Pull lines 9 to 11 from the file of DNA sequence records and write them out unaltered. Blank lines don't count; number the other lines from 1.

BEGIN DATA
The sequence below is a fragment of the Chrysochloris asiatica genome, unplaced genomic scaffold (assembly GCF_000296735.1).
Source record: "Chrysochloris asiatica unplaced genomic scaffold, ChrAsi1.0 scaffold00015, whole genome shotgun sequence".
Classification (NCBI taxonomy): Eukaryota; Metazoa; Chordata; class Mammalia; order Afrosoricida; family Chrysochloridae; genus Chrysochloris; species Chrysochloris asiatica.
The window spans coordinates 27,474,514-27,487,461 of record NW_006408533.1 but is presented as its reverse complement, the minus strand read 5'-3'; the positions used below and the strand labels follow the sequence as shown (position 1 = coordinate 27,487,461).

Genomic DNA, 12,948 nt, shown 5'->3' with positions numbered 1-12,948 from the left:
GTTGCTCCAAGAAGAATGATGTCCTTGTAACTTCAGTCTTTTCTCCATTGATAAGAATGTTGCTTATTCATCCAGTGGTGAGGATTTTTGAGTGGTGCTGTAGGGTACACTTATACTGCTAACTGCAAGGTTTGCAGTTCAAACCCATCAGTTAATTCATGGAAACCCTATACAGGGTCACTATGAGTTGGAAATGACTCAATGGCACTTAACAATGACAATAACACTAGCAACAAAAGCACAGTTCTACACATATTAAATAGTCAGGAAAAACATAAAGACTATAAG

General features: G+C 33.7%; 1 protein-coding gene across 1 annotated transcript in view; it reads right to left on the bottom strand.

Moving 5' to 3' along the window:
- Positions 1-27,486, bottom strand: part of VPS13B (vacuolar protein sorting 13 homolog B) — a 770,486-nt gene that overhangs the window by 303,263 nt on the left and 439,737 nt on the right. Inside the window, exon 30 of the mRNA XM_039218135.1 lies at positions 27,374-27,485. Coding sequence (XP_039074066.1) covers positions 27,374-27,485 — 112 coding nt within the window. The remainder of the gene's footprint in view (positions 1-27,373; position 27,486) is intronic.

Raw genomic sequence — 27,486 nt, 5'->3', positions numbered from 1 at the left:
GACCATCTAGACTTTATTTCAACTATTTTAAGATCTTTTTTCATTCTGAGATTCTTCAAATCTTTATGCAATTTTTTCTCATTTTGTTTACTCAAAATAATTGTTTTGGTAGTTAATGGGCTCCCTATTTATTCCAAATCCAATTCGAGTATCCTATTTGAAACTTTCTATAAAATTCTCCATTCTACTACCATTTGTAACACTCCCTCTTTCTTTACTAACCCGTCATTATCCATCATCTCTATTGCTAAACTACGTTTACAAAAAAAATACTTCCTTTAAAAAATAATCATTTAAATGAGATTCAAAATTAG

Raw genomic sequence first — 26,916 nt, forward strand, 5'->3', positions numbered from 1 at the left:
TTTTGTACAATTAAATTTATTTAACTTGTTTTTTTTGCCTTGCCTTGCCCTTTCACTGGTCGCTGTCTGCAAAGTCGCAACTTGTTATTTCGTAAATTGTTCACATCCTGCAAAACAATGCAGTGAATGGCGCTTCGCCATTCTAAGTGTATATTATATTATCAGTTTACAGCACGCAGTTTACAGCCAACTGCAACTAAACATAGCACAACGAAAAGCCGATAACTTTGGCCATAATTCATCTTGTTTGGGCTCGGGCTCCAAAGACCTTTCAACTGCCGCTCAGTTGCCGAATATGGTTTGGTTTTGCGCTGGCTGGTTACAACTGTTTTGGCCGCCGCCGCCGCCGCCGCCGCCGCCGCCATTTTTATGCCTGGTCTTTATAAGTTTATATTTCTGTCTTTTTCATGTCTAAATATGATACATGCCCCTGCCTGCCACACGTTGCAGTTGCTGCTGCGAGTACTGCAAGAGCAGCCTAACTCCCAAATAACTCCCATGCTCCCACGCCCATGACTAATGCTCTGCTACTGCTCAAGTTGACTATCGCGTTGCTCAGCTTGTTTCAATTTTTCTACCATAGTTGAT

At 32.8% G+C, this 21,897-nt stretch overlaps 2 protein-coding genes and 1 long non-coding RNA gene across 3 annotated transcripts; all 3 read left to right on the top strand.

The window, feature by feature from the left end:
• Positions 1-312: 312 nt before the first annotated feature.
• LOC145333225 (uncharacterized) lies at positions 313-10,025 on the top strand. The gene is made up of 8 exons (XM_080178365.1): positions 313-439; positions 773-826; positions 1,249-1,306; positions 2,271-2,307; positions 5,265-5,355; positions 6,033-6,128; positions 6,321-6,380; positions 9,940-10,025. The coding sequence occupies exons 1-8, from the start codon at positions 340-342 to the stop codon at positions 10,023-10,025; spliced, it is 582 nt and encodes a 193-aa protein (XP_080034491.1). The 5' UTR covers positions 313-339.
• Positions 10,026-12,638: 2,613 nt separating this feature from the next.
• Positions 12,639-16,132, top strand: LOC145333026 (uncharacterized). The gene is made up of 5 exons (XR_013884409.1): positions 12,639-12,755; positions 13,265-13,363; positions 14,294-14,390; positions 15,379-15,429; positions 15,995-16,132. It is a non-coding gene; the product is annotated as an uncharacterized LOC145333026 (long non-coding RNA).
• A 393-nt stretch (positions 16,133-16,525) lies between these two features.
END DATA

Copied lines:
- Positions 1-27,486, bottom strand: part of VPS13B (vacuolar protein sorting 13 homolog B) — a 770,486-nt gene that overhangs the window by 303,263 nt on the left and 439,737 nt on the right. Inside the window, exon 30 of the mRNA XM_039218135.1 lies at positions 27,374-27,485. Coding sequence (XP_039074066.1) covers positions 27,374-27,485 — 112 coding nt within the window. The remainder of the gene's footprint in view (positions 1-27,373; position 27,486) is intronic.

Raw genomic sequence — 27,486 nt, 5'->3', positions numbered from 1 at the left:
GACCATCTAGACTTTATTTCAACTATTTTAAGATCTTTTTTCATTCTGAGATTCTTCAAATCTTTATGCAATTTTTTCTCATTTTGTTTACTCAAAATAATTGTTTTGGTAGTTAATGGGCTCCCTATTTATTCCAAATCCAATTCGAGTATCCTATTTGAAACTTTCTATAAAATTCTCCATTCTACTACCATTTGTAACACTCCCTCTTTCTTTACTAACCCGTCATTATCCATCATCTCTATTGCTAAACTACGTTTACAAAAAAAATACTTCCTTTAAAAAATAATCATTTAAATGAGATTCAAAATTAG